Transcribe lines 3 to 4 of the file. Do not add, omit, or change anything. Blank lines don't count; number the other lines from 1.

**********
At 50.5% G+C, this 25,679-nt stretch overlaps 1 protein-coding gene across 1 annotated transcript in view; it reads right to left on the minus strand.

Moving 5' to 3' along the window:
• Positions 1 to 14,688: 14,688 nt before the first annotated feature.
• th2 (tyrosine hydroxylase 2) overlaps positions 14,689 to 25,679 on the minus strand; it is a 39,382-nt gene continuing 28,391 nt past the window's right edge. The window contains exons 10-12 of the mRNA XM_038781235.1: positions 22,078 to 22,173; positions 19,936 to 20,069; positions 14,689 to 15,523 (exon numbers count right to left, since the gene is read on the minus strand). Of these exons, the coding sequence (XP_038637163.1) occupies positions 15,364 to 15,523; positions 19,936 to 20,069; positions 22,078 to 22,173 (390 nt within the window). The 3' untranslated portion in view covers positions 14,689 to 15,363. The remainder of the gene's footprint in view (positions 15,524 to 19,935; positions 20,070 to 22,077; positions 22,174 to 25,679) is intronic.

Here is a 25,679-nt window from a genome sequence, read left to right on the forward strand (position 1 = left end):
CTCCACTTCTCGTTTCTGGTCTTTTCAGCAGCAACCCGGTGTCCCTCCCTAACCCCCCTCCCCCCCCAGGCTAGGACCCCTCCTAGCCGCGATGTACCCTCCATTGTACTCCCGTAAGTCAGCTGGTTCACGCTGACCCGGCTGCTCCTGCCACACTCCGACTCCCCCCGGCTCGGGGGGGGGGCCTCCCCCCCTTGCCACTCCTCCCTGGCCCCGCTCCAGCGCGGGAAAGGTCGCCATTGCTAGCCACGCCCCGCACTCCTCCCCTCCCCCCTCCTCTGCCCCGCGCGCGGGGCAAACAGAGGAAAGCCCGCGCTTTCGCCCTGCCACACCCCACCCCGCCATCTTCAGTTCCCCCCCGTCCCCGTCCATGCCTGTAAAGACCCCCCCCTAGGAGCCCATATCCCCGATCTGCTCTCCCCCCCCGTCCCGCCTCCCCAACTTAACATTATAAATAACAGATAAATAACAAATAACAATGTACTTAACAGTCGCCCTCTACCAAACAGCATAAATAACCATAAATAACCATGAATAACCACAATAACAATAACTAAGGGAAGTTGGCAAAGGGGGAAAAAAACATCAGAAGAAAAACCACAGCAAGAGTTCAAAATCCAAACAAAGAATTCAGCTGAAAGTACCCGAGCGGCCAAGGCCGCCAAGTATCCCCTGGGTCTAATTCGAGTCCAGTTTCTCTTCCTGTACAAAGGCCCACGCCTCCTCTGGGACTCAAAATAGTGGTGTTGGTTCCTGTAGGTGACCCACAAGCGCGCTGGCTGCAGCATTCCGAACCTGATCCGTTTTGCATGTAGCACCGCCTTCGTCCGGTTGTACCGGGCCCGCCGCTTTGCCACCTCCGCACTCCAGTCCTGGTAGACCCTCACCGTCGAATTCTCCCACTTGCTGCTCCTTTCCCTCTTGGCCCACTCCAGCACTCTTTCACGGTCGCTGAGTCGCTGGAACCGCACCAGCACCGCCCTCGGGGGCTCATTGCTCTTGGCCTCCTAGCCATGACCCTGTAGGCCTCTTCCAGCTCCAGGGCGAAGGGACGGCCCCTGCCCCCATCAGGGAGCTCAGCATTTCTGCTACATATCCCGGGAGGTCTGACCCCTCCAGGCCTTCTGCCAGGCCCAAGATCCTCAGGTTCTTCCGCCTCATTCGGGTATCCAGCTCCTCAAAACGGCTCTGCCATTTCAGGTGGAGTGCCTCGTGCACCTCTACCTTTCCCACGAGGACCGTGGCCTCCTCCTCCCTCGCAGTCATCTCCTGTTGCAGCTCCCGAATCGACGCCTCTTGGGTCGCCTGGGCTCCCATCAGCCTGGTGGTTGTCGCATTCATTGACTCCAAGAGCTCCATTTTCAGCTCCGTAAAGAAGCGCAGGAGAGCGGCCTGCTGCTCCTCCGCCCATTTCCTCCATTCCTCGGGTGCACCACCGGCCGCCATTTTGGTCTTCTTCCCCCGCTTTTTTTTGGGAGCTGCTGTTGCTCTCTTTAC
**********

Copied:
• Positions 1 to 14,688: 14,688 nt before the first annotated feature.
• th2 (tyrosine hydroxylase 2) overlaps positions 14,689 to 25,679 on the minus strand; it is a 39,382-nt gene continuing 28,391 nt past the window's right edge. The window contains exons 10-12 of the mRNA XM_038781235.1: positions 22,078 to 22,173; positions 19,936 to 20,069; positions 14,689 to 15,523 (exon numbers count right to left, since the gene is read on the minus strand). Of these exons, the coding sequence (XP_038637163.1) occupies positions 15,364 to 15,523; positions 19,936 to 20,069; positions 22,078 to 22,173 (390 nt within the window). The 3' untranslated portion in view covers positions 14,689 to 15,363. The remainder of the gene's footprint in view (positions 15,524 to 19,935; positions 20,070 to 22,077; positions 22,174 to 25,679) is intronic.